Axel de Schietere: What challenges do you foresee for the industry in the next five years, and how is Danone preparing for them?

Cécile Cabanis: Well, I think that there’s been quite a lot of disruption. Before the crisis, there was a huge trend in localization and more transability. There were many, many small brands that took on a lot of leadership in the industry, with a lot of innovations being closer to what people were expecting. And, with the crisis, people really came back to the bigger brand, to the trust element of what the more established brand brings, and I think going forward it’s really going to be a mix of both.

We must make sure that brands are committed to positive impact with the right ingredients when it comes to natural food, but also the test, because let’s be clear that we’re talking about food. And then, around locality, around having a local supply chain, around being clear that food is a local business, you need to make sure that you are answering to the local citizens’ needs. At the end of the day, it’s really a power that people have—when they choose their food, they vote for which world they want to live in.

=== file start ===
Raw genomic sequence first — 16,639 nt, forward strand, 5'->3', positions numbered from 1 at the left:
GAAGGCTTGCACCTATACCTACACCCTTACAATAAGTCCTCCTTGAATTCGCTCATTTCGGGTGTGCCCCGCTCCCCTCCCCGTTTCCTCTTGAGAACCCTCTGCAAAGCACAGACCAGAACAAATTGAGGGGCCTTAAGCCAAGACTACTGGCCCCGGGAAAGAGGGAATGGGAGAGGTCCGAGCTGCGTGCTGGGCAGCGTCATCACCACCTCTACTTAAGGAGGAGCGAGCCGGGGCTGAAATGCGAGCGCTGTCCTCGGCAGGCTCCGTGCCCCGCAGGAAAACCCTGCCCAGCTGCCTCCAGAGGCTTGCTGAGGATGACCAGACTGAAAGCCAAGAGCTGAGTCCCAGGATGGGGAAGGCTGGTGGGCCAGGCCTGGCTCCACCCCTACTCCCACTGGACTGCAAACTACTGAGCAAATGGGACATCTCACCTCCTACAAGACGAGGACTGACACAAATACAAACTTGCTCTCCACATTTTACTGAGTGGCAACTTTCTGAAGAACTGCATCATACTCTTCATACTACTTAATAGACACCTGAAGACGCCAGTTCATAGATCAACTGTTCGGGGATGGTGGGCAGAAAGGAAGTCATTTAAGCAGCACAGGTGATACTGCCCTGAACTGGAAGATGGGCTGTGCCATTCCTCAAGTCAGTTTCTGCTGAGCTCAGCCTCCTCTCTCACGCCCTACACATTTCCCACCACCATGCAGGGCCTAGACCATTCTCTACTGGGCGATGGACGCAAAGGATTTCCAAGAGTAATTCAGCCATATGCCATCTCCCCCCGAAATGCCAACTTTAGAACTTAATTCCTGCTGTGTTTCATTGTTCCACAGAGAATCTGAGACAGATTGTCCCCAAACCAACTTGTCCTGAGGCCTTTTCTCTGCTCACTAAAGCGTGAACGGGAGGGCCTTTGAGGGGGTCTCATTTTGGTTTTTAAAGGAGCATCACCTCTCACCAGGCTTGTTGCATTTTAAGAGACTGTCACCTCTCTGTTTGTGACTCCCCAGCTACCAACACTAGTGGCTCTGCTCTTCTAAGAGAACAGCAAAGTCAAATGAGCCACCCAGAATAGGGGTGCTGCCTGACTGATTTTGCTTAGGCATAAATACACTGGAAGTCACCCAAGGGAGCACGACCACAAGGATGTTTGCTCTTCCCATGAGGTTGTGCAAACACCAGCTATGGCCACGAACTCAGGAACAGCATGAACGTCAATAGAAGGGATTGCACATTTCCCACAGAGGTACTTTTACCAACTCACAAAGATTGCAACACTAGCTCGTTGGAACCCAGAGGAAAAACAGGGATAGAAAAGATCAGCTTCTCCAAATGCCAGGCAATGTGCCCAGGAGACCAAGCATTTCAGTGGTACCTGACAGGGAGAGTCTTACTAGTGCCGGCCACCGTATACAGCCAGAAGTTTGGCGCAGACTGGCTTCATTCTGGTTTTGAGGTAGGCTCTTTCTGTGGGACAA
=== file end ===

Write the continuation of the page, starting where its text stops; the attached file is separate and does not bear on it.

We also need to make sure that we understand there are still contradictions between citizens and consumers, and that we need to build on both to create the right brands that engage, that are fun, that people want to buy, and that have the right positive impact. Everyone is really clear now that we need to move very quickly to change the food system that we’ve built over the past centuries.

Axel de Schietere: Well, thank you, Cécile. Is there anything else that you would like to add?

Cécile Cabanis: Yes. I think, especially in those times where everything seems to be complex and painful, it’s important to not forget to have fun. The best way to do a great job is when you wake up in the morning and you are happy to do what you do. I think it’s important to really keep some time for fun, keep some time to meet people and be balanced in everything you do. You can spend hours at work, and it can be very painful or it can be something great. So, I think it’s really important to be your true self. I think no one is entitled to stop you from being your true self. If you have great leaders, they will take you for your talents and who you are. Raise your voice.

Axel de Schietere: Great. Well Cécile, thank you for taking the time to speak with us today.

Cécile Cabanis: Thank you for inviting me.